Technology is not some evil thing you need to banish from life. You are not a bad parent or person for incorporating tech into your life. It’s a different world out there than even 5 years ago. We literally have the world at our fingertips. And, kids are sponges. Kids have a knack for learning all about things before parents even know the thing existed. Innocence is very short-lived, regardless of your parenting choices.

Yes, kids need guidance and rules as they learn about the world. That applies whether the topic is not running into the street while playing or learning how to play Minecraft. Yes, you need to teach your kids how to balance their lives. Yes, us adults need to remember that we need balance too. All play and no work makes Johnny a very poor boy.

Just drop the self-righteous bit. I sat at my kid’s events over the years and watched parents playing Candy Crush instead of playing attention to their kids. I see you handing over your phones and bringing tablets into places where you want your kids to behave. It’s ok. I used to bring coloring sheets and crayons with me everywhere.

Don’t lock your kids out of their future because someone told you they **never** allow their kids to access tech. Most likely, they’re not being truthful. Your kids **have** to know about technology in order to get a job. Yes, even operating a cash register now requires keyboarding skills. You don’t have to go overboard. You can still monitor it.

If you expect your kids to abuse tech, then you should probably look at yourself. You are their role model. Monkey see, monkey do. If you’re not willing to go outside with your kids, then the message is that part of life isn’t as important as Candy Crush.

A thousand times a day your life is touched by tech. It’s not the enemy. Like all things, moderation goes a long way.




Family means no one gets left behind or forgotten.~ David Ogden Stiers

Over the last few days, I’ve seen multiple stories in the media about families. A woman who has 15 kids now is demanding that someone, not her, take responsibility for them. A 5-year-old girl has been missing for two years and her family no longer mourns her. A young man was killed in a drive by shooting a year ago and his mother is still passing out flyers asking for anyone with information to come forward. A teenaged mother threw her newborn over a fence so her parents wouldn’t find out she had been pregnant. All this is swirling around my head, begging me to ask how did we as a community reach this crazy place?

I admit I was raised under rather traditional rules. My parents are immigrants (hence the Gaelic title of this entry) and raised us how they were raised. Even in the 70s, my childhood friends would comment on how weird we were. We ate dinner together almost every night. My parents were present at our activities. They were involved in our schools and communities. Discipline came swift and hard to violations of the house rules. My friends laughed at my curfews, since they had none. They laughed at the boundaries of my life, daring me to bike further from home in defiance of the rules. I remember believing that my mother was omniscient as I was always called out on those transgressions. Turns out she just knew someone in every part of my life who would call her and tell her I was misbehaving.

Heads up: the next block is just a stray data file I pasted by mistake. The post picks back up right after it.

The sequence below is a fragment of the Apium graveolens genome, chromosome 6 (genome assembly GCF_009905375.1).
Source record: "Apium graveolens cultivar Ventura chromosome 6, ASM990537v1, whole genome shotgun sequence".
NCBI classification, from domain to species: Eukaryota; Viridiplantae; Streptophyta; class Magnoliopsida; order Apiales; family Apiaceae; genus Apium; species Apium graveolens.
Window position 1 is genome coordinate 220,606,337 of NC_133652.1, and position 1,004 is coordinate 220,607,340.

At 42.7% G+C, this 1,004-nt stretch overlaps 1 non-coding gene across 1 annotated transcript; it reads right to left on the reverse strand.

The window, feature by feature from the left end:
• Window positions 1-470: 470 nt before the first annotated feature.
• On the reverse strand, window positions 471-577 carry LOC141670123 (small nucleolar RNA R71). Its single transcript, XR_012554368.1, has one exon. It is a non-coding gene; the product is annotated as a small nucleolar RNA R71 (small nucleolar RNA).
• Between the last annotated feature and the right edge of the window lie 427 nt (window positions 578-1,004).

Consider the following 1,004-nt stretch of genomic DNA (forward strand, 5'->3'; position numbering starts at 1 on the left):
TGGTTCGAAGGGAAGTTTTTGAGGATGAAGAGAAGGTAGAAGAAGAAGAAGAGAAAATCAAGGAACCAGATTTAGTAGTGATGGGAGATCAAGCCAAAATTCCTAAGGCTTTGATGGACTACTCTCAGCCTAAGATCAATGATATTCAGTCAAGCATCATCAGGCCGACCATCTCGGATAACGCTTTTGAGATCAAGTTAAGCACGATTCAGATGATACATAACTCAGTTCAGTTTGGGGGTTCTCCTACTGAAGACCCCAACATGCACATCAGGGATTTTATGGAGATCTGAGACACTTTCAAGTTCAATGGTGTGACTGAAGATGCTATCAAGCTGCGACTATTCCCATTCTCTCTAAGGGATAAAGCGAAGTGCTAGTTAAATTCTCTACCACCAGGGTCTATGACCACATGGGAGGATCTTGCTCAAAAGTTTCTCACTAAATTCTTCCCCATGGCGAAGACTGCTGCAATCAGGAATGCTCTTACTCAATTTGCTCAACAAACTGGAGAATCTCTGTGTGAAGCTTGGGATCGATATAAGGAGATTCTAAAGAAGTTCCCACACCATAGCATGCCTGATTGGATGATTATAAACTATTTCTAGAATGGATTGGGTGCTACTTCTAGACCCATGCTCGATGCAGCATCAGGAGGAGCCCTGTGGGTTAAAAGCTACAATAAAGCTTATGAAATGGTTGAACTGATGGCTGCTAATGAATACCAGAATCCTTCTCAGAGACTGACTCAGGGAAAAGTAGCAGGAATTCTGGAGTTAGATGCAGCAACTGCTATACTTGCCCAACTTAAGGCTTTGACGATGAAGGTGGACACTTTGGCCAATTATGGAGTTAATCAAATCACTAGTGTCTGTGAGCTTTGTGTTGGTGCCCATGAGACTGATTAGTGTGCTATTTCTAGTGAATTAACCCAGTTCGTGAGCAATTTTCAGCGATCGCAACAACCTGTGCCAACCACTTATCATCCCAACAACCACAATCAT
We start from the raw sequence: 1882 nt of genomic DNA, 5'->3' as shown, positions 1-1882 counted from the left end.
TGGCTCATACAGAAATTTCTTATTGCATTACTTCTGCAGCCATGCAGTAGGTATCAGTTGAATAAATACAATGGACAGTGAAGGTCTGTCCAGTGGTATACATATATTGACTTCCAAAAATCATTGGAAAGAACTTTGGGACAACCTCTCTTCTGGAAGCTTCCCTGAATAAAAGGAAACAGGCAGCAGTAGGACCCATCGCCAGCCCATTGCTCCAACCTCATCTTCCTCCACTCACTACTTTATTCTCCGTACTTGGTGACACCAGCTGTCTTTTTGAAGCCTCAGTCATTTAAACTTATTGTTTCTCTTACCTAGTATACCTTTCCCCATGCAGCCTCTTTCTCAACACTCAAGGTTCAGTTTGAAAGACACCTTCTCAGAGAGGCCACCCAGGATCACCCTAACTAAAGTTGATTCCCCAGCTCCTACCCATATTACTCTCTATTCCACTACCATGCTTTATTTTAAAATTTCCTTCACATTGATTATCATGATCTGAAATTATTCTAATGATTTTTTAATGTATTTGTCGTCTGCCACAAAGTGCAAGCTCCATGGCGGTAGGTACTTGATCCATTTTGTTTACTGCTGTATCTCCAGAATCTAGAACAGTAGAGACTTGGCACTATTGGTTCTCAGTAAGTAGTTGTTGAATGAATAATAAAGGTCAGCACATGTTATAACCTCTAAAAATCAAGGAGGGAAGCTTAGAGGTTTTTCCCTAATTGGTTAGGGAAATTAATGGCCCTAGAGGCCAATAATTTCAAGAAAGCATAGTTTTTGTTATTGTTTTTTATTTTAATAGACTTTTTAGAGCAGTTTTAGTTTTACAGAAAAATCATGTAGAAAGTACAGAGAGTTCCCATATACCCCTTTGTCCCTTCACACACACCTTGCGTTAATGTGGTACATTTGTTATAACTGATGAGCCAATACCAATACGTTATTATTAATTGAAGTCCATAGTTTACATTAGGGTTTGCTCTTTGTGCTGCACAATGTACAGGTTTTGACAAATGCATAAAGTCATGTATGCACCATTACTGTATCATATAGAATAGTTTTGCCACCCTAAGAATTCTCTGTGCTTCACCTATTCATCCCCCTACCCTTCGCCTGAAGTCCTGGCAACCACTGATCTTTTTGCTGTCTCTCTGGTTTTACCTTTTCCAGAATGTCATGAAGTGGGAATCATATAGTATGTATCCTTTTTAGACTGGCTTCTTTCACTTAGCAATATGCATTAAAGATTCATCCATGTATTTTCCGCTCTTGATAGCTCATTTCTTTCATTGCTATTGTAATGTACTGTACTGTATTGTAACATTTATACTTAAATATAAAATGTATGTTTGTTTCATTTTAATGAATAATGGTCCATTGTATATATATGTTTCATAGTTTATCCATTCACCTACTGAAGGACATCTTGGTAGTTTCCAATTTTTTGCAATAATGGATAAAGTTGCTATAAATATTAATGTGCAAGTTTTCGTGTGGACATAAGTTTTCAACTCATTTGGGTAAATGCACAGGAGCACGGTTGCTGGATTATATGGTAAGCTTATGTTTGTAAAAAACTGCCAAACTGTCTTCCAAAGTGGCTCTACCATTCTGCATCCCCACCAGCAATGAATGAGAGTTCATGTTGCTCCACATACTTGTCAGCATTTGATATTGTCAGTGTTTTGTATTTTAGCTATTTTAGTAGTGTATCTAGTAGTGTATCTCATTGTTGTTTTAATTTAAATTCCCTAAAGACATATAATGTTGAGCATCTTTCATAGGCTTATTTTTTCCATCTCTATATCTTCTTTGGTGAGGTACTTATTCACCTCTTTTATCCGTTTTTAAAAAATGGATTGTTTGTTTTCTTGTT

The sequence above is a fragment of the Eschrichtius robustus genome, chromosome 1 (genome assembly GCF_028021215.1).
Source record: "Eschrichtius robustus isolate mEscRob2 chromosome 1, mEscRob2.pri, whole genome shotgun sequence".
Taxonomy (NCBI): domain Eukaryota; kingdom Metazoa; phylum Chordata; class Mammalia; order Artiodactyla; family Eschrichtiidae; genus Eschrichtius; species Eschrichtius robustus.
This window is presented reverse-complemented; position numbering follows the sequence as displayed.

I look at all the “family” things that make the news and wonder how anyone could stop missing their child. How anyone could just give up. How anyone could abandon a child. The families that keep fighting are becoming less noticeable. The only place I saw news of Joe Bell being mowed over in Utah while on his walk against bullying was on social media. The family of a New York teen with Autism is raising money to offer a reward for the safe return of their son who wandered away from school almost two weeks ago, also on social media. A Florida family is trying to get the word out about concussions because their child died after a football collision, again on social media. Broadcast media is still going with “if it bleeds, it leads” and has no interest in sharing these stories.

I don’t think I will ever understand parents who have such callous disregard for their children. I hope my three children know that the village that raised them will welcome them back anytime. I’m pleased that they already seek to find the good in people and to work towards improving their communities. Because that’s what it’s about. Accepting responsibility, building community, strengthening relationships and knowing that your family has your back.

And just in case you missed it in previous posts, family is not defined by blood. Surely that is one of the first things most of us experience as children. But as we grow older, family becomes those we choose to allow into our lives. If each of us refused to leave others behind, I think humanity just might have a chance.


Most children threaten at times to run away from home. This is the only thing that keeps some parents going.~ Phyllis Diller

Parenting. The final frontier. Bravely going where no one has gone before. Well, sort of. We’ve all had parental figures in our lives. Yet, each one of us has some quirky little things that others do not. In others words, parenting is a journey we make with others, on parallel and occasionally intersecting paths.

I have 3 biological children in my life in addition to scores of others that have been passed through my hands as a teacher, Scout leader and child advocate. A couple of days ago, I was in a conversation with my youngest about the benefits of being the youngest. My point was, I made all of my parenting mistakes on her siblings. Her point was, I still make far too many mistakes.

I’ve been thinking about this a lot. Not to mention being reminded of it daily now by my youngest. I found out today that I hadn’t taught my son how to address an envelope. My oldest is still trying to figure out how to put together “outfits” of a professional style. And my youngest told me yesterday that her life would be so much easier if I’d just get a clue. Ah, yes, the grand times of parenting. Yet, it is strangely fulfilling to hear them whine and realize that if that’s all I did “wrong,” I’m pretty darn lucky.

This blog is a short one on purpose. I have more mistakes to go make…..